There are a huge number of scenic backcountry roads around Silverton, but on the whole they are 4x4 only, evidenced by the huge number of vehicle rental places in town, all offering extremely capable vehicles such as Jeep Rubicons and dedicated off-road ATVs. We had been told that the road up to the ghost town of Animas Forks was passable in most vehicles, if not the mountain passes beyond, and so we headed out of Silverton, following the Animas River.
The road starts as a well graded gravel road, and until we reached the campsite at the old mining town of Eureka we travelled at highway speeds in relative comfort. Beyond the campground the road starts to ascend more sharply, and the quality of the road surface deteriorates considerably. The road becomes fairly rocky, and even on the decent sections we couldn’t get beyond second gear. There were a few sections with high and low spots in the road which made for uncomfortable swaying, and one section with fallen boulders which required Naomi to spot me to avoid a long fall into the river. In general the road is passable in any high clearance vehicle, but is at the limit of what Jim and we are comfortable with. At Animas Forks we had had enough of the punishment (thick leaf springs and a rigid chassis do not make for a comfortable ride on rocky roads), and we parked for the night near the partially restored remains of the old mining town.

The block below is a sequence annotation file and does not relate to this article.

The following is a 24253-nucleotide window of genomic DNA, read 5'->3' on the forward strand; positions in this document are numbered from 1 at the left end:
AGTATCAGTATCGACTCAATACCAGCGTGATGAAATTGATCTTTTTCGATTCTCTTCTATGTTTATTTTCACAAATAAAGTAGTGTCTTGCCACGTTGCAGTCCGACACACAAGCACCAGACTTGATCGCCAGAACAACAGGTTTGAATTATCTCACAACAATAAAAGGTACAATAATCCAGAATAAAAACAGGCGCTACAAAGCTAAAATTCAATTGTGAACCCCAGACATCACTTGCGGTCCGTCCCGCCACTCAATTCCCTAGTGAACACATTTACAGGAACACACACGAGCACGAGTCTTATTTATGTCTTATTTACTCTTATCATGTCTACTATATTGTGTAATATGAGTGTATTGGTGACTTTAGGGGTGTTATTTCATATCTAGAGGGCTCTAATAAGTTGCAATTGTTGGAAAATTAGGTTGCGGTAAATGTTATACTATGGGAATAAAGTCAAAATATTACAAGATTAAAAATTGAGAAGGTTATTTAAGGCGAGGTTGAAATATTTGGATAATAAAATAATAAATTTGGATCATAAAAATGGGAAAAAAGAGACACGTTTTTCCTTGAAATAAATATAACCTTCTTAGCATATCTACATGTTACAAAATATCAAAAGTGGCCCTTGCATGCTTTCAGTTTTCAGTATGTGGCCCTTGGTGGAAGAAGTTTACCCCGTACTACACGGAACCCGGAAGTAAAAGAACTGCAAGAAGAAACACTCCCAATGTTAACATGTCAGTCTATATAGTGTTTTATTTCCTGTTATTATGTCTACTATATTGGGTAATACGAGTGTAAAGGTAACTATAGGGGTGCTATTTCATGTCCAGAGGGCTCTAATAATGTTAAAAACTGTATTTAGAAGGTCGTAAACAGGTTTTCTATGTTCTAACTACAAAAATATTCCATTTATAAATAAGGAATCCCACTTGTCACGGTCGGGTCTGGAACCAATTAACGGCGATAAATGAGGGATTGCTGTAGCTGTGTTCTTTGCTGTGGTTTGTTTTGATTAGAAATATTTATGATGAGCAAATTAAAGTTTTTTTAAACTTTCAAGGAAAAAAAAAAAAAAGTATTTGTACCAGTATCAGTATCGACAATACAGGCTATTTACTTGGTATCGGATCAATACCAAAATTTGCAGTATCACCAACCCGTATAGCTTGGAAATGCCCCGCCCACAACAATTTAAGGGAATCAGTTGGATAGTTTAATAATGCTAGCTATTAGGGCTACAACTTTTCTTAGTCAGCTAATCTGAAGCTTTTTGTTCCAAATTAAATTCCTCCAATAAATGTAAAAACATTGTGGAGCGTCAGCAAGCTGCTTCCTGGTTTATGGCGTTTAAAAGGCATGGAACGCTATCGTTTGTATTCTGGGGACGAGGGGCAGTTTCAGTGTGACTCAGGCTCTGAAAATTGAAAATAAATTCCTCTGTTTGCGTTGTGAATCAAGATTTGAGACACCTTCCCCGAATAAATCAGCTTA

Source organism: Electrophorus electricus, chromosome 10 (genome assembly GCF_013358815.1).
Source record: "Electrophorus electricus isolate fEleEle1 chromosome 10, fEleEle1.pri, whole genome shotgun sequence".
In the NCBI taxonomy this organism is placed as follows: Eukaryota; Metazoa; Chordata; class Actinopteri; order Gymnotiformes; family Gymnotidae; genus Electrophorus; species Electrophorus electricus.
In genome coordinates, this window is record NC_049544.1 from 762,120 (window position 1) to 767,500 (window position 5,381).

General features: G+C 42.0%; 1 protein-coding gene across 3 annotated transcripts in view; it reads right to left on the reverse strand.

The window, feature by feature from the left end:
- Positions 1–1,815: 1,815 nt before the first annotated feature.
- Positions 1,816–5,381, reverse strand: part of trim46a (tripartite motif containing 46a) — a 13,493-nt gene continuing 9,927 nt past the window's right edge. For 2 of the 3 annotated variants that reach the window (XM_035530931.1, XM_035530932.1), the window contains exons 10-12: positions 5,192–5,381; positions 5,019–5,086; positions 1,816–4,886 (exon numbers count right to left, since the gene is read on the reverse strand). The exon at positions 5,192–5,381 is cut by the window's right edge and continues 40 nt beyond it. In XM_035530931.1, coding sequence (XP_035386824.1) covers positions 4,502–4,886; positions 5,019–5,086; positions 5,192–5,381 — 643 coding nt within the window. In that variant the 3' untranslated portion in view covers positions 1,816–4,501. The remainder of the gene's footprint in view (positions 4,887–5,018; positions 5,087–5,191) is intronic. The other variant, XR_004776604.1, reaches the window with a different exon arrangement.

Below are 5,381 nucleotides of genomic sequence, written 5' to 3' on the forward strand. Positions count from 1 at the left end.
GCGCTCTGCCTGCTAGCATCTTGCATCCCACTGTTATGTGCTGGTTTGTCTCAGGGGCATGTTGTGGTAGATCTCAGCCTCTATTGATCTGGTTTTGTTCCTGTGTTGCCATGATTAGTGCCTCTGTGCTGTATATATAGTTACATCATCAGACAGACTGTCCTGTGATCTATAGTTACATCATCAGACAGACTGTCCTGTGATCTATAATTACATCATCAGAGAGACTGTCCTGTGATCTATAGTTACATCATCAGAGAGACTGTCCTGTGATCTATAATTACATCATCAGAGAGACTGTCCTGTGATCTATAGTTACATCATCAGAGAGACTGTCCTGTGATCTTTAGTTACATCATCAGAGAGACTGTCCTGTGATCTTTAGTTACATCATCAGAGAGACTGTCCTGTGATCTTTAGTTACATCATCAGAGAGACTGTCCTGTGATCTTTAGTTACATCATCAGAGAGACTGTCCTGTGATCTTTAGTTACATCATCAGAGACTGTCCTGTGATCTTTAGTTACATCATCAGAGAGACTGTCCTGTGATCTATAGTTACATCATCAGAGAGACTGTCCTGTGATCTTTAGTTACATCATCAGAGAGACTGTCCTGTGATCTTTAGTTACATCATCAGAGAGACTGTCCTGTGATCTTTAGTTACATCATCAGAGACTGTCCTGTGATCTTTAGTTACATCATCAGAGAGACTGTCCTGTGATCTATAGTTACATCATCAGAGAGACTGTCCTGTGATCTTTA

We enjoyed our visit to Animas Forks, and the site certainly made the uncomfortable drive worthwhile, but in the morning we were ready to move on. Not wishing to risk attempting Cinnamon or Engineer Pass in a heavy two wheel drive truck, we descended the way we had come. At the campground in Eureka is a large parking lot where people can unload the toys and continue into the mountains in Off-Highway-vehicles. We pulled into the parking lot and I did a thorough check of the rear tyres, looking for rocks wedged between the twin tyres so that we didn’t end up with another expensive bill. I was grateful that we did, as there was a large rock wedged between the tyres on the left of the vehicle, the side which was spared in the previous incident.
Hitting the rock with a lump hammer did nothing but send chips of rock into my face, and so I had to look at more drastic measures for removing the rock. I have heard of people using chains or ropes wrapped around the axle, or tied to a tree, to remove an offending rock, but I was too scared of tearing a gash in the sidewalls attempting a manoeuvre like this. Instead I opted for the slower option; I jacked the wheels off the ground, and loosened each of the ten lug nuts holding the wheels to the hub. Thankfully I didn’t have to wrestle the heavy tyre off completely, loosening all of the nuts allowed sufficient movement for me to yank the rock out, saving me some back ache. The rock had made a visible mark on the sidewall of both tyres, but thankfully the damage was shallow, and had not cut to the reinforcing wires.
I threw to offending rock angrily into the bushes, retorqued the wheel nuts using the large torque wrench which we carry with us in the boot, and we continued onwards. We passed back through Silverton, and spent the next ten miles climbing upwards, peaking above the tree line at 3,375m on the mountain pass, before descending to the next historic mining town on our route, Ouray.